Pilates: Strengthen Your Body Without Pain

Pilates classMore than 20 years ago in a tiny walk-up studio with creaky hardwood floors, several dancers and exercise enthusiasts would join several times each week for 'ballet exercise'. In actuality, the movements of Joseph Pilates (Pil-lah-tees) (1880-1967) were in practice. The benefits from his method provided physical and mental balance, eliminated stress, and helped to build in each individual a strong and streamlined musculature.

Joseph Pilates' exercise philosophy can benefit men and women of any age. It is especially beneficial to people who recognize the importance of providing a firm support system for the spine. The essence of Pilates places its focus on what is termed the body's 'powerhouse.' This is the abdominal area, the buttocks, hips and low back - the center of the body. Pilates works the deep muscles in the body creating a strong center.

His teachings, "The Art of Contrology" unites mind and body to create a direct connection to the muscles. Each precise movement requires mental concentration and physical control. The mind and body learn to work together as one harmonious unit. Muscles are stretched and lengthened while building strength through gentle, non-impact exercises that, as perfected, are designed to flow naturally in rhythm from one movement into the next.

Although, Pilates has been associated with equipment termed the Cadillac and the Reformer, or strange looking apparatus made up of cables, springs and pulleys, the basis is the mat work. Instead of machines and weights, the body utilizes its own resistance.

The Pilates Philosophy
The Pilates philosophy incorporates basic principles some of which include concentration and control, centering, and breathing.

Concentration and Control includes visualizing the body in motion as movement occurs. Each mental command stimulates and teaches muscle control that, over time, can become precise. Engram is a medical term used to denote muscle memory, which is stored in the brain's cerebrum. Like learning to play a musical instrument, diligent practice leads to beautiful music. In Pilates, emphasis is placed on the quality of the movement, not the number of repetitions.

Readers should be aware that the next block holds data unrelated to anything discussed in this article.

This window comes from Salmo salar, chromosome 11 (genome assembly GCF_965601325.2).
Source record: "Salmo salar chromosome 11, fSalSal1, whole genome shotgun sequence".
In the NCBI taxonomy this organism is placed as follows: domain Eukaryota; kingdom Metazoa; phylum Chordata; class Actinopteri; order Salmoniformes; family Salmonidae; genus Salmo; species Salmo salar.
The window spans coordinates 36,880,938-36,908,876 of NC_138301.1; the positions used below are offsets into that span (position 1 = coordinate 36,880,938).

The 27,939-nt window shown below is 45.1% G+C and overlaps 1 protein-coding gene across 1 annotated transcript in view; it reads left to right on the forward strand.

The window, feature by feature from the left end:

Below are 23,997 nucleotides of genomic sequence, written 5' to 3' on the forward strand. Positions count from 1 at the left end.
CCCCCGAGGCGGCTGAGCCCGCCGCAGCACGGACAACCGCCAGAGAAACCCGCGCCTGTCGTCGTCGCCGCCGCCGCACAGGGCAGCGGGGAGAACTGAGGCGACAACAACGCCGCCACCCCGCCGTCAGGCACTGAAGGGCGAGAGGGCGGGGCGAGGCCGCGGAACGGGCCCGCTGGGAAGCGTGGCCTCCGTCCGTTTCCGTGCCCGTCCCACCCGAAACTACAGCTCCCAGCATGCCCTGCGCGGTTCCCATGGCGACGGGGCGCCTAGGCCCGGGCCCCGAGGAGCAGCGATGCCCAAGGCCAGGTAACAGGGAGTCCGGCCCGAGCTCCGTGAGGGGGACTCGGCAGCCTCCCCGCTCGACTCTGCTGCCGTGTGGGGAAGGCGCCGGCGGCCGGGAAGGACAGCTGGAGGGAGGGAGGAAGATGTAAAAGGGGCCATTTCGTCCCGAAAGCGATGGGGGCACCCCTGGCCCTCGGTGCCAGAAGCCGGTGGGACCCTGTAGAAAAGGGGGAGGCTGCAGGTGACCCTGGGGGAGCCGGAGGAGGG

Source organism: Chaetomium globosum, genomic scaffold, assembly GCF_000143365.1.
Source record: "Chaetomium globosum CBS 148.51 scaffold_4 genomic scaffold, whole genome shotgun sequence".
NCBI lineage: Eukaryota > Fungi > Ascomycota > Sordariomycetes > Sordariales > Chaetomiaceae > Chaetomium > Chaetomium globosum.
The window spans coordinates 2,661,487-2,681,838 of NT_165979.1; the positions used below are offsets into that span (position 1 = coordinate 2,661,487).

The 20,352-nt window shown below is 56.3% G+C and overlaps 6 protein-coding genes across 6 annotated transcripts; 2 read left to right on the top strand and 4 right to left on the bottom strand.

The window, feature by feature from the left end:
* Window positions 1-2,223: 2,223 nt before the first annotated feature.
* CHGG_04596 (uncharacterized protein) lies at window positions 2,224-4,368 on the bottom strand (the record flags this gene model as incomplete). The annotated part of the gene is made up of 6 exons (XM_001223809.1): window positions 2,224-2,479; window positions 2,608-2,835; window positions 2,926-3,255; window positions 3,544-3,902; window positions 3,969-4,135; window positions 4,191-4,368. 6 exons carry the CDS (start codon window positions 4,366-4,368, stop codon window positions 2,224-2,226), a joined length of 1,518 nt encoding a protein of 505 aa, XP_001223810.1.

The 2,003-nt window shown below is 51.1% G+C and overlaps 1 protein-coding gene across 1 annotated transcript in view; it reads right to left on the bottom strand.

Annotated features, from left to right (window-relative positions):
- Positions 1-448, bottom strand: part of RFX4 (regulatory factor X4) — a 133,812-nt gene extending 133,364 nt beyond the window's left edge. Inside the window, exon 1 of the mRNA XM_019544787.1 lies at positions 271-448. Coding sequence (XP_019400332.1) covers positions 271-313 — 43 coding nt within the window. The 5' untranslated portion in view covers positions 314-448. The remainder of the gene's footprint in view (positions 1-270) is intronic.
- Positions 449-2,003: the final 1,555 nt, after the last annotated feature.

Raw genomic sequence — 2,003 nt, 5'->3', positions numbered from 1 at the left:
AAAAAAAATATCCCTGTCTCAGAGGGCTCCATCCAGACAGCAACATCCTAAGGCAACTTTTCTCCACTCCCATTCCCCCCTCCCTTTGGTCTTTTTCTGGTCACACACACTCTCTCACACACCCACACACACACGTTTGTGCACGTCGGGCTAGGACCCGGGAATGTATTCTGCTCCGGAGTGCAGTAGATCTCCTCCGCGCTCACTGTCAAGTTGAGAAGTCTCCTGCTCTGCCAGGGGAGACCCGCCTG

Centering focuses attention on the 'powerhouse' - the body's energy source that flows outward to the extremities. Anatomically, the spinal column is a major component in the powerhouse. To support the spinal structures, its muscular system (i.e., gluteals, obliques, quadratus, trapezius, scalenes) must be strong and flexible. Pilates mat work is designed to build a firm foundation for the entire spinal structure.

Breathing is more than taking in and expelling air. Breathing properly serves to oxygenate the entire body and cleanse it of impurities. When done correctly, breathing requires full inhalations and exhalations during the entire course of mat work or exercise.

The Benefits of Pilates
The benefits to be gained from Pilates are numerous - learn the ability to maintain proper posture, which contributes to the overall health of the body - long, flexible muscles - increased joint range of motion - a flat lean stomach - improved circulation and stamina - better coordination - this and more without pain and soreness often caused by conventional forms of exercise.

To realize the many benefits Pilates offers does not mean purchasing special equipment or clothing. All that is needed is a willing attitude to improve the body. The exercises can be done just about anywhere the body fits when completely stretched out. Many people who have started Pilates who are at the beginner level state how well they feel after only 8 or 10 sessions.

To learn more about Pilates, check out Brooke Siler's book entitled The Pilates Body. This is an excellent book and source for learning the essentials to start Pilates without attending classes*. The illustrations, photographs and prompts Ms. Siler incorporates make the book easy to use at the mat. The Pilates exercises provided in her book are for the beginner, intermediate, and advanced participant. Plus, a comprehensive list of certified Pilates instructors (this is important!) is provided at the end of her book.

*It is advisable to consult your physician prior to starting any physical fitness or exercise program.

Updated on: 01/14/16
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